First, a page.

Saturday, 9 September 2017

Weekly Discussion Summary ~ Goals

'I'm planning to swim the English Channel.'

Goals was the topic of our weekly discussion - our desires and initiatives and how we go about achieving them.

When we are diagnosed with cancer, our goal becomes about survival. We want to live. An outcome that feels highly uncertain in the face of our fears. For women with secondary breast cancer, part of the psychological challenge is coming to terms with an incurable disease and survival becomes about the here-and-now. Naz explained that these anxieties form one of the biggest contributors to depression - because of this fear in the 'bigger picture', the 'process' of attaining this ‘huge’ outcome can receive little attention, and the building blocks or pathways by which the process can shape are usually difficult to identify.

When we set ourselves goals, we can open up a vast desire for living in the now, and doing what we usually postponed to tomorrow. Do we ever make a list of things we want to do, or do we question whether we can do them given the uncertainty we face?

As a group, our goals were both small and ambitious, varied and unique, reflecting our individual personalities and values, but here are a few examples: Move house. Change my job. Read Anna Karenina. Sing. Learn to ride a horse. Swim. Do one thing that scares me. Lose weight. Dance. Write a novel. Learn to say 'no'. Get through the day without breaking. Swim the English Channel.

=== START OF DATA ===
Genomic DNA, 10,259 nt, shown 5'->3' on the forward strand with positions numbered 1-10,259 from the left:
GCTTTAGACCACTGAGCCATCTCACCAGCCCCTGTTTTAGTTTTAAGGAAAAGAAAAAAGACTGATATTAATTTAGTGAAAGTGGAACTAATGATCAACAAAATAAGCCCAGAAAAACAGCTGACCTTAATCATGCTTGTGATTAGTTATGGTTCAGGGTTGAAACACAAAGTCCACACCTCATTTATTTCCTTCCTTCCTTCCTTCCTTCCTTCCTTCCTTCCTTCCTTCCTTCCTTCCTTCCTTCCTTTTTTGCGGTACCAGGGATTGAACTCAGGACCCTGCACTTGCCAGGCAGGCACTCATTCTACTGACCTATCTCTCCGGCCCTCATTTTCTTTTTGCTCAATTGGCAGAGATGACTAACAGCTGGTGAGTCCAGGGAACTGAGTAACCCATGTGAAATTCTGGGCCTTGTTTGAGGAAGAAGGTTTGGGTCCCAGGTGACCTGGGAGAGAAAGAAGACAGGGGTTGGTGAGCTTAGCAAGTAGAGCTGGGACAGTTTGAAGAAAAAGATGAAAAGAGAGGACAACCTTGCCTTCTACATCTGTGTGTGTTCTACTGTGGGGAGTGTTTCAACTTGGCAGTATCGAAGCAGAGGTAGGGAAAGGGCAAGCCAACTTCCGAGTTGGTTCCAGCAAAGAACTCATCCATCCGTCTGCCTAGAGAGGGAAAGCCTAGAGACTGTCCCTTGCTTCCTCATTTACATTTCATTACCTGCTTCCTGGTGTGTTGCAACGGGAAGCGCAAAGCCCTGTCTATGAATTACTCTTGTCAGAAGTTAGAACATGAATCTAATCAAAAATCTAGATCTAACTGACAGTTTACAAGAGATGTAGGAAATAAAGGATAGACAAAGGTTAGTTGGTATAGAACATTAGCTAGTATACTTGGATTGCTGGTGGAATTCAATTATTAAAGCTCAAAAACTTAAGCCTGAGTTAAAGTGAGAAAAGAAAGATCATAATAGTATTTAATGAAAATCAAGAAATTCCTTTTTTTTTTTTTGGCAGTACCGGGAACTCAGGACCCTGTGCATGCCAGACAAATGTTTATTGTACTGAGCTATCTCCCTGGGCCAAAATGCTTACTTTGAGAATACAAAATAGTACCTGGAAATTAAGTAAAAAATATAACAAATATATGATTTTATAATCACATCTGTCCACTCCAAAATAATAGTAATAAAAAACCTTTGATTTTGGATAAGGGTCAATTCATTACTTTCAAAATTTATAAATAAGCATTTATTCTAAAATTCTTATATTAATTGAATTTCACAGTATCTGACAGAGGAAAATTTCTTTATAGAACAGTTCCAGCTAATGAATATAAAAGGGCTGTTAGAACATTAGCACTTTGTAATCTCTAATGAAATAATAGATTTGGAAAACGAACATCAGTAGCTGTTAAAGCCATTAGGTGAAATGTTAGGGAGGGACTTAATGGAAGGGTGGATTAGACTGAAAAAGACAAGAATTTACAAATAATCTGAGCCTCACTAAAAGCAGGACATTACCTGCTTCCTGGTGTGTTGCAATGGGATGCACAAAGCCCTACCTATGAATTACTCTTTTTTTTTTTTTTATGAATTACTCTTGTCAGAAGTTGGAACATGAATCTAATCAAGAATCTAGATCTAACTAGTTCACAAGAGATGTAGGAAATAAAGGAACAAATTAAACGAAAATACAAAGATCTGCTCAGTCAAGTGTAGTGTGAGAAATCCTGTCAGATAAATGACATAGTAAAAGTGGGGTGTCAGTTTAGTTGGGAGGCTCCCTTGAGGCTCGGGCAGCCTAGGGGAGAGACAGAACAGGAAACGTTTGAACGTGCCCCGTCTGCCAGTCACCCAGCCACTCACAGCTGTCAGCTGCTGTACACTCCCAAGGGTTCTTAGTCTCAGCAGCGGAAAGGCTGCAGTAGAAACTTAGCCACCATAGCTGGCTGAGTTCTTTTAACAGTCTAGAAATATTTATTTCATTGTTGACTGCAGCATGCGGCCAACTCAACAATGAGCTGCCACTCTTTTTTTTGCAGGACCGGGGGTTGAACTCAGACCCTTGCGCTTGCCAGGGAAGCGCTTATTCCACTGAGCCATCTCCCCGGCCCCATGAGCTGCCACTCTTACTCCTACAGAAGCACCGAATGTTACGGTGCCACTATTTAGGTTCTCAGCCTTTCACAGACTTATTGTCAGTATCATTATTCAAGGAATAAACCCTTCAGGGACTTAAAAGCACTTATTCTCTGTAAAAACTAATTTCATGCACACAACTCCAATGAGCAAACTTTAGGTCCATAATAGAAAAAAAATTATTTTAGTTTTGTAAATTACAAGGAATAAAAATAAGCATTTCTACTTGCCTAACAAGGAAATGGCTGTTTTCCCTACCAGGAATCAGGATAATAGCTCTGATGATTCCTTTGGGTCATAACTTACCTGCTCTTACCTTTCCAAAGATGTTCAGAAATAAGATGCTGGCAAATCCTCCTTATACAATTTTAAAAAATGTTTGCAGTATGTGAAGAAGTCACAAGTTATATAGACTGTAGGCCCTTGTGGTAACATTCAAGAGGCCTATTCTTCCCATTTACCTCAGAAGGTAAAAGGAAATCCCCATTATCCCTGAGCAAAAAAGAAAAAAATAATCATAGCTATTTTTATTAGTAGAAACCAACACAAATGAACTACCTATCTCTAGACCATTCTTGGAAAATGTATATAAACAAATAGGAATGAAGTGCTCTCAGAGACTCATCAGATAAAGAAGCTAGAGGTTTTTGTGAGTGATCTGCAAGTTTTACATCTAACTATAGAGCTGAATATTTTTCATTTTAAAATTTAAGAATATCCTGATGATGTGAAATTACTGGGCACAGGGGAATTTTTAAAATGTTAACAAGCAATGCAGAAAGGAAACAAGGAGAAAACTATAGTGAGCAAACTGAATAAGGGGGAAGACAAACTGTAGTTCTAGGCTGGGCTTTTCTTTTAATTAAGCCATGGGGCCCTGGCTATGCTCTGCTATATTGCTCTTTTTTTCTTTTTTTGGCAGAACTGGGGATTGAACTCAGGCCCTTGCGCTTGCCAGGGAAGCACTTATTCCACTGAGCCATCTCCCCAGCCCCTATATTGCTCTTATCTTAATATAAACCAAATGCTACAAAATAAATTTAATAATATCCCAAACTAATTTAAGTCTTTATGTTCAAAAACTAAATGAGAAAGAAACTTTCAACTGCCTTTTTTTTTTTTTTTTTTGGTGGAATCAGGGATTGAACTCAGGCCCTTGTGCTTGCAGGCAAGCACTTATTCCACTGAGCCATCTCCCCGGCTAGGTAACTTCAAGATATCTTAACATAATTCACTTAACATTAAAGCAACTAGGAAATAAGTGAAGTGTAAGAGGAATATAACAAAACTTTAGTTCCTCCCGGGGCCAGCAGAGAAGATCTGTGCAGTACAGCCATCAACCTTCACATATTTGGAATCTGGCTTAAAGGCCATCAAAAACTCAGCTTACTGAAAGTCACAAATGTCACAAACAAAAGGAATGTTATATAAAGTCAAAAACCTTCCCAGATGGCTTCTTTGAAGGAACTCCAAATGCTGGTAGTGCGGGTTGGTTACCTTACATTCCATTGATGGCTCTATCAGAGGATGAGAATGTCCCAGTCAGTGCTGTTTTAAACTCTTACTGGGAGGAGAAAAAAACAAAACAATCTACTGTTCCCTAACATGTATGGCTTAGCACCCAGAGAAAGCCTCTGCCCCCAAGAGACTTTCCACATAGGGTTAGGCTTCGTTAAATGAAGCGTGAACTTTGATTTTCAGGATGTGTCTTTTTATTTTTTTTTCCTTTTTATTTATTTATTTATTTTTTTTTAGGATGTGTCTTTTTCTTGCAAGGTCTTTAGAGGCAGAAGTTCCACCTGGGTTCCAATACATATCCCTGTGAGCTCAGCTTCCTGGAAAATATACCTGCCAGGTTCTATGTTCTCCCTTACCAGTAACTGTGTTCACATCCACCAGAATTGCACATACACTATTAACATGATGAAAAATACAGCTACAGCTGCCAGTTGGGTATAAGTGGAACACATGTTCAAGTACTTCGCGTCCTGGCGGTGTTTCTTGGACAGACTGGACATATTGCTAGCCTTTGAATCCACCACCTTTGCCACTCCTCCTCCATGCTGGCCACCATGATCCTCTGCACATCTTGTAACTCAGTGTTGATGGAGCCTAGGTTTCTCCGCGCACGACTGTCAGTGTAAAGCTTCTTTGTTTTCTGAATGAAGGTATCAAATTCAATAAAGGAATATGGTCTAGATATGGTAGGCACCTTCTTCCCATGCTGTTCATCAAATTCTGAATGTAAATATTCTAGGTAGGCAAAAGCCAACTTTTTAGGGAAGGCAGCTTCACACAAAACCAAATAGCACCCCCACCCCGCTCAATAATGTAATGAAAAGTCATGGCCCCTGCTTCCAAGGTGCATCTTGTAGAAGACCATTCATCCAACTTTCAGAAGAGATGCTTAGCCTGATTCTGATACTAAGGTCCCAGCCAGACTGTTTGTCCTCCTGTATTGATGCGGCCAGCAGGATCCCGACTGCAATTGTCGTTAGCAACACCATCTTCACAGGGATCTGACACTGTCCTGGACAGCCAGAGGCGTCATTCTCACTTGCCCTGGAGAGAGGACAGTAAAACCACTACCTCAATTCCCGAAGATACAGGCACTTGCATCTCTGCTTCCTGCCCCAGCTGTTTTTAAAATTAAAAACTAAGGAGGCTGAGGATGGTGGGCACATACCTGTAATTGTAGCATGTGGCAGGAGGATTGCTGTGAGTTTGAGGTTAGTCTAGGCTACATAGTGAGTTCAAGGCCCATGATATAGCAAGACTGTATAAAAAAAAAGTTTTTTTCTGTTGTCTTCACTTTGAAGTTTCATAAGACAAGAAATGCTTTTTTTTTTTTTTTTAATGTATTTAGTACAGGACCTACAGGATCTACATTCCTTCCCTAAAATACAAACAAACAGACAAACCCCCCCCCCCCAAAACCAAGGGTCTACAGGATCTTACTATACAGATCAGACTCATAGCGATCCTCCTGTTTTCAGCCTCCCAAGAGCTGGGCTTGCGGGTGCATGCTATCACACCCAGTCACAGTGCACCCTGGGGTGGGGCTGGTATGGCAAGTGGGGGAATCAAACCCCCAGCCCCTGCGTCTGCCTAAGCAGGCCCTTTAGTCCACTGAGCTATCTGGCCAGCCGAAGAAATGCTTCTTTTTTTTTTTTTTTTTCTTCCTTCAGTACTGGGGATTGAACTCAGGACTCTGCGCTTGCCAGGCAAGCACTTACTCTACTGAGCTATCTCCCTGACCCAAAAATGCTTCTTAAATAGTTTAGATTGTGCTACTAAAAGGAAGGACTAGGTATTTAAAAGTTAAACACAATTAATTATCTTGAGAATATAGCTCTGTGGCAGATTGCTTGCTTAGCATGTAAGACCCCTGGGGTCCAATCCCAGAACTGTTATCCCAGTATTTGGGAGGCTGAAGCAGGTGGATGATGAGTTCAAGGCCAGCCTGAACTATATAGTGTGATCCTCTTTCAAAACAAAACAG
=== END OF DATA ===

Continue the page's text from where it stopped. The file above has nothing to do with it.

Many of us described wanting to live to see our children achieve independence, support them, teach them, love them. Setting long-term goals was something many of us found a challenge - we felt we might 'tempt fate' to take our hopes and dreams away from us. Some of us identified setting goals as a source of energy and inspiration. Others described drifting without goals or giving up goals that no longer reflected who they were, or because they realised that they  reflected the expectations of others. Many of us were re-evaluating what was important to us, making changes to our lives to reflect our changed values and were as yet unsure of the path ahead.

Naz described the process of setting small steps towards achieving our outcome, for example, doing small things to live well and to enjoy our moments. It can feel as though cancer robs us of many of the opportunities we had prior to being diagnosed with breast cancer, but boundaries are relative and we can still set ambitions within our limits. We may even find we exceed them! Re-prioritising is hard and if we can't achieve our goals, we feel disappointed, but our joy and reward from what we can do is limitless.

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